Fall is a great time for the release of new books, and this has been a banner year. Here are three that have landed on my desk recently, with more to come later.


Beth Webb composes her rooms for a feeling of contentment and well-being. Her layered interiors reveal a connection to her clients and the way they want to live. Beth is a Southerner (Atlanta based) and her work is a methodical and timeless blend of classic and contemporary styles.

Beth’s palette is always soft, with subtle fabrics and a quiet palette. But the rooms she invents are warm and inviting, with remarkable nuances. A year at Sotheby’s in London gave Beth a foundation in quality, form and composition. While her career was serendipitous, she immediately found her voice and continues to develop her narrative.

We know for a fact that Beth is great at designing bathrooms. I was fortunate to be able to include Beth’s amazing baths in my book, The Perfect Bath. She takes traditional elements and a group of modern elements and partners them with a splash of glam to create a cohesive space that is refreshing and relaxing to be in. The bath, like all of her spaces, finds texture and tonal harmony all in sync with the landscape.

Beth’s interiors are thoughtful and spare, comfortable and authentic.


Tim Campbell’s lavish book narrates his life’s journey from small rural town to world traveler, from dreamer of interiors and buildings to creator of many exceptional ones. His talents were obvious to him from a very early age, and Tim, along with a high-school’s secretary, ran a flourishing design business while he completed his high-school diploma.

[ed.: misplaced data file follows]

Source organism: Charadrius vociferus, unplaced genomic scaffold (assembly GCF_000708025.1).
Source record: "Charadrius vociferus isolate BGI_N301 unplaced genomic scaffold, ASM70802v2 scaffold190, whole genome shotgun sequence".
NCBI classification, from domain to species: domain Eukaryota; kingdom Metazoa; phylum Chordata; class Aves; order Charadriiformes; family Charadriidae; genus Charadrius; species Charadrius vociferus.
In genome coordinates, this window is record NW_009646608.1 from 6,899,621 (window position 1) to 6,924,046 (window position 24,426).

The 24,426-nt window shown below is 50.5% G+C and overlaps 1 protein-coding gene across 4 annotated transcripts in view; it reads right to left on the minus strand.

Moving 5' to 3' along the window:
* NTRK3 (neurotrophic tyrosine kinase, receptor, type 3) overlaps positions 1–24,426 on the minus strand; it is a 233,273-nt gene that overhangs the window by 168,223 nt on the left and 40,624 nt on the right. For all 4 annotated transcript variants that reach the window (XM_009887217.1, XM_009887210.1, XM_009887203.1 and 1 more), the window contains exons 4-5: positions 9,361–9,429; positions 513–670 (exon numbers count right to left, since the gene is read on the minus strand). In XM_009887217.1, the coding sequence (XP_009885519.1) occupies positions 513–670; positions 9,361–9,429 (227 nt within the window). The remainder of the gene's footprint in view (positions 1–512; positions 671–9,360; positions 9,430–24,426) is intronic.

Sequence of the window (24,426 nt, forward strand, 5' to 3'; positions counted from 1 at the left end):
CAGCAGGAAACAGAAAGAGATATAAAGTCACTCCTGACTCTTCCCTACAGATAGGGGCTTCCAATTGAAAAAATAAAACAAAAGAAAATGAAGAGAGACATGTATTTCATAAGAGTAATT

Tim speaks poetically about the composition of his houses; his vision and inspiration, the distillation of elements or shapes, the repeating patterns and the creation of creative tension. This is all true whether creating a new house or working on the restoration of a beloved mid-century L.A. home. Tim’s house stories read like a novel, from the thrill of having the opportunity to work on these treasured buildings to navigating the complexity of codes and finally making the houses relevant for today’s standards and giving them a second life. He says its takes equal parts courage and fortitude as well as collaborative and patient patrons.

This book is full of stunning photographs, including my favorite of his dogs, Boss and Jack. Richly textured interiors, a compelling narrative and a life well lived make Tim’s book a “must have” for your library.


Tom Stringer’s work is inspired by his passion: travel. A recent visit to his house in Chicago reveals his global acquisitions that soulfully mix, in an unorthodox way, with his modern art collection. Set in a neutral environment of gentle textures and slight color shifts, the art shows Tom’s great eye for beauty and his personal connections to and curiosity of many cultures.

Tom’s work, as he says himself, is about storytelling and creating a personal narrative for his clients. He claims not to be original in his work, but loves the vitality and originality that come from the objects and elements one picks up along the road to a finished project. These “finds” more closely bind a family to their home and enrich the story of their lives.

Incredible photographs are found throughout the book. Not only are there wonderful decorating ideas, but inspiration for your next adventure.




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